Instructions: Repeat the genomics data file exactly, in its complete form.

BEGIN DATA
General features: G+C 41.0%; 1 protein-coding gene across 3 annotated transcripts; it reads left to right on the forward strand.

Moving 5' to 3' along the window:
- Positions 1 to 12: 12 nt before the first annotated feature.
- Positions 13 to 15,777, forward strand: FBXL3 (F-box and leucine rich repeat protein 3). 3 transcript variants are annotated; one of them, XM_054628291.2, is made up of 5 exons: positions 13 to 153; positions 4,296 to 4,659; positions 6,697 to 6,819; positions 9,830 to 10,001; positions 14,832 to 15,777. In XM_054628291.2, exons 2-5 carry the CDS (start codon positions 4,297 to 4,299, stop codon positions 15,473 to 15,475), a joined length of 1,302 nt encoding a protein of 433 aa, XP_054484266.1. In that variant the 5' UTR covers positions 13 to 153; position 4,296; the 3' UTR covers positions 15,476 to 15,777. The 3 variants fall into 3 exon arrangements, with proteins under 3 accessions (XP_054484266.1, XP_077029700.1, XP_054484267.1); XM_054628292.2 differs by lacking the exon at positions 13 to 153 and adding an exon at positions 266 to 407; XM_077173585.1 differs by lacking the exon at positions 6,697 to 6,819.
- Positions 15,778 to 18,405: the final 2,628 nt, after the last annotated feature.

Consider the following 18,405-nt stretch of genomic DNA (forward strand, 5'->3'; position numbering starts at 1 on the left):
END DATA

General features: G+C 41.0%; 1 protein-coding gene across 3 annotated transcripts; it reads left to right on the forward strand.

Moving 5' to 3' along the window:
- Positions 1 to 12: 12 nt before the first annotated feature.
- Positions 13 to 15,777, forward strand: FBXL3 (F-box and leucine rich repeat protein 3). 3 transcript variants are annotated; one of them, XM_054628291.2, is made up of 5 exons: positions 13 to 153; positions 4,296 to 4,659; positions 6,697 to 6,819; positions 9,830 to 10,001; positions 14,832 to 15,777. In XM_054628291.2, exons 2-5 carry the CDS (start codon positions 4,297 to 4,299, stop codon positions 15,473 to 15,475), a joined length of 1,302 nt encoding a protein of 433 aa, XP_054484266.1. In that variant the 5' UTR covers positions 13 to 153; position 4,296; the 3' UTR covers positions 15,476 to 15,777. The 3 variants fall into 3 exon arrangements, with proteins under 3 accessions (XP_054484266.1, XP_077029700.1, XP_054484267.1); XM_054628292.2 differs by lacking the exon at positions 13 to 153 and adding an exon at positions 266 to 407; XM_077173585.1 differs by lacking the exon at positions 6,697 to 6,819.
- Positions 15,778 to 18,405: the final 2,628 nt, after the last annotated feature.

Consider the following 18,405-nt stretch of genomic DNA (forward strand, 5'->3'; position numbering starts at 1 on the left):